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Target Hunting

November 18, 2010

NASA’s last few long-range plans for human exploration of the solar system targeted a couple of easy-to-find destinations: the Moon and the planet Mars. But the most recent plan is a little different. It targets a near-Earth asteroid -- a chunk of rock whose orbit comes close to Earth’s orbit around the Sun. Just which asteroid to target, though, hasn’t been specified yet. And in fact, one recent study says that no one has even found a good target.

The study was conducted by a team led by Mikael Granvik of the University of Hawaii.

The team specified several criteria for a “good” target.

It has to be easy to reach and to get home from, for example; if it’s too far away, you can’t get there and back with current rockets. It has to be in an orbit that would allow astronauts to stay for a while. It has to be big enough to easily track, and to have enough surface gravity to keep astronauts from drifting off into space. And it has to be easy to explore, with a fairly smooth surface.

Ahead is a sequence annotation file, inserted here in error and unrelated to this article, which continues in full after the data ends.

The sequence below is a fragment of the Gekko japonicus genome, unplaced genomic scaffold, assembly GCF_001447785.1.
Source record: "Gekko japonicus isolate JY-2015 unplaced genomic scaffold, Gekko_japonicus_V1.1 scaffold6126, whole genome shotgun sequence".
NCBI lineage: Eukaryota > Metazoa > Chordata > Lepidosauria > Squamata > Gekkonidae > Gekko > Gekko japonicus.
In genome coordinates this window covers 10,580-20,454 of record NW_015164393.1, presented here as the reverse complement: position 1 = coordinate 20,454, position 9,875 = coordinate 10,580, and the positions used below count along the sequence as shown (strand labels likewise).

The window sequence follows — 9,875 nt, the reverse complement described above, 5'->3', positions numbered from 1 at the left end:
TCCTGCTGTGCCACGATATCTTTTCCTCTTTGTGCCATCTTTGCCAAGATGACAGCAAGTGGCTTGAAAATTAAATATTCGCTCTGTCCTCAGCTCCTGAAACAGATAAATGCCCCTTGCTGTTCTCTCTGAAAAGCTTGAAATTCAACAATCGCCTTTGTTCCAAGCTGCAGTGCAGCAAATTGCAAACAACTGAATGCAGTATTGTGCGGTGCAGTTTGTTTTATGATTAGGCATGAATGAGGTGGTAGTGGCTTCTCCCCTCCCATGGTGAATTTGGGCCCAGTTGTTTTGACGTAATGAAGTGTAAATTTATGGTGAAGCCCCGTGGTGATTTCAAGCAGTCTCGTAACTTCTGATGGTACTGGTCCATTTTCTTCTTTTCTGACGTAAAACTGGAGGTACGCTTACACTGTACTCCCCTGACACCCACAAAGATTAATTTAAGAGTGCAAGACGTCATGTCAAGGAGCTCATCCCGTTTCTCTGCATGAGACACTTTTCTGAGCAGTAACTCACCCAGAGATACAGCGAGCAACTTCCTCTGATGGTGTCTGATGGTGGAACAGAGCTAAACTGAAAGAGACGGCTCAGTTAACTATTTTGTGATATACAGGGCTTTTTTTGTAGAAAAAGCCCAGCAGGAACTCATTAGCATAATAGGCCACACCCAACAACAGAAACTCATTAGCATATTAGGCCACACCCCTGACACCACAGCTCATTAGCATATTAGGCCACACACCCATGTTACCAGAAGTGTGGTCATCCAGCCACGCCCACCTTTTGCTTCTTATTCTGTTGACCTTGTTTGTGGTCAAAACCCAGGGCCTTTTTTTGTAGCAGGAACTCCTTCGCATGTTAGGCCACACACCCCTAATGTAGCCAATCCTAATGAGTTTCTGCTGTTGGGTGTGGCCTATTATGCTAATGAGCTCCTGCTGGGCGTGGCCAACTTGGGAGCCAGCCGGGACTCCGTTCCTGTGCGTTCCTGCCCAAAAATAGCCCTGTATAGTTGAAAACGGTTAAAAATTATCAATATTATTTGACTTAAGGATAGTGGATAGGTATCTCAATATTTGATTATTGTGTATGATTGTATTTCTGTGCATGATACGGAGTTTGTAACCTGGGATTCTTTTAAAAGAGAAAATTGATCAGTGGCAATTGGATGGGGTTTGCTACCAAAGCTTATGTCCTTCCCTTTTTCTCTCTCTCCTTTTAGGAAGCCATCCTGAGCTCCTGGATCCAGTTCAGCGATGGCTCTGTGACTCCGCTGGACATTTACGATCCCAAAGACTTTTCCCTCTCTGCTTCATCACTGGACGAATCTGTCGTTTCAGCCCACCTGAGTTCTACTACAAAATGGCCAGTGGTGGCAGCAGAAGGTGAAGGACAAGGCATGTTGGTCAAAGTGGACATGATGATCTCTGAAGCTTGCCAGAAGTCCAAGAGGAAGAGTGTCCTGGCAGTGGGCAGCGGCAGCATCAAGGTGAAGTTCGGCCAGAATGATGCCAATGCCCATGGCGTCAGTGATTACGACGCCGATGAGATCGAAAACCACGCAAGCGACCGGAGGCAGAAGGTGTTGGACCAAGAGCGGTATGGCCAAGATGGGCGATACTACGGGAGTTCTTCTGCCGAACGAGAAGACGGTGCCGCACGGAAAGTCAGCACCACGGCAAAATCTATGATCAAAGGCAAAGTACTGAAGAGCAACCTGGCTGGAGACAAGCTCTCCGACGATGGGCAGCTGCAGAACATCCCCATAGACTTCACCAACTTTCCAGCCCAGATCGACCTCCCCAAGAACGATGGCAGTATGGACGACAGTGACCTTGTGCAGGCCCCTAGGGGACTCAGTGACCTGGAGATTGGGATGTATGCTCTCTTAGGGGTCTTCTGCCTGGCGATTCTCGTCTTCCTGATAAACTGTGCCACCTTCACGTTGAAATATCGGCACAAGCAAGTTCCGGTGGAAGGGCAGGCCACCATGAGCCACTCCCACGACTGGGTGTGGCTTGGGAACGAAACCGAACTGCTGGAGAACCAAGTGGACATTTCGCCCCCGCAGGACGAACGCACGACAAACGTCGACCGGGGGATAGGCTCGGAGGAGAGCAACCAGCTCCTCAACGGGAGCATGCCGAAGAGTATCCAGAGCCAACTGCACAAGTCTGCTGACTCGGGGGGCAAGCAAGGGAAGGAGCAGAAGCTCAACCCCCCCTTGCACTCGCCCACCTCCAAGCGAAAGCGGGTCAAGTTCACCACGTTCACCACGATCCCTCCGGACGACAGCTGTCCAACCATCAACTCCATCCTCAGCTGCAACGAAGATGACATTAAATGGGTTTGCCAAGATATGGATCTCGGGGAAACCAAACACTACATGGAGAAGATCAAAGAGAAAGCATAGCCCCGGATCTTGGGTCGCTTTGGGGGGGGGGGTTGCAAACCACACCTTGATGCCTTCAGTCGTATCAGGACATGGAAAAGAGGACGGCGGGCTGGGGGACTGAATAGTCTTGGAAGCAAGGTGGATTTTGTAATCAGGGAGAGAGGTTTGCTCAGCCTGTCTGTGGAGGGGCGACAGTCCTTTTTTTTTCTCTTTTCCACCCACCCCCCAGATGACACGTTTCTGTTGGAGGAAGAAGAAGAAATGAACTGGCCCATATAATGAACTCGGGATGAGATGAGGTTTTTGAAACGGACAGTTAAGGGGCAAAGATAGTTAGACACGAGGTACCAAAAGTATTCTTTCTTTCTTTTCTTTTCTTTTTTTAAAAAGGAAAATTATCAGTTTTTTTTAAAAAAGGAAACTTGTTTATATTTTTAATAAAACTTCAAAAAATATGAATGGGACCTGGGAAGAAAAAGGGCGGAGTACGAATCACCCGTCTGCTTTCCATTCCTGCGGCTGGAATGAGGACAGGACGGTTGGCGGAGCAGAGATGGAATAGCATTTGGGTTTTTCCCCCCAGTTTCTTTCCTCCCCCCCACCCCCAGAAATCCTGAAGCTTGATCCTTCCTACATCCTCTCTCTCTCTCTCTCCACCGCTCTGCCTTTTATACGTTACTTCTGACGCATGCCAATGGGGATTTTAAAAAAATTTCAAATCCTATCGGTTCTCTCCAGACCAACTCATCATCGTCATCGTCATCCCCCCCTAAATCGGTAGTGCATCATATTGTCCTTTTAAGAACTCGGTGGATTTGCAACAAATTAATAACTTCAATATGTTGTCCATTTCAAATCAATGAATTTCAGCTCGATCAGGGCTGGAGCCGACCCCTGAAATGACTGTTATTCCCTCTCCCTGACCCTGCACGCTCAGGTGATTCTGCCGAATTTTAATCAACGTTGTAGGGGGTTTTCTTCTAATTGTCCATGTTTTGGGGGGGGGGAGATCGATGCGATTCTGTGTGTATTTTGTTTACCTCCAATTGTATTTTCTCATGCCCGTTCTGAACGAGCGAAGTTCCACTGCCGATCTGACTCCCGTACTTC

The team analyzed the orbits of all the known big near-Earth asteroids, and found that not a single one meets all of those criteria.

So the team proposed that NASA launch an infrared observatory to hunt for possible targets. It would orbit the Sun at the same distance as Venus, allowing it to scan all the space beyond Earth’s orbit.

But another team says we might not have to go far at all to find such a target. More about that tomorrow.


Script by Damond Benningfield, Copyright 2010


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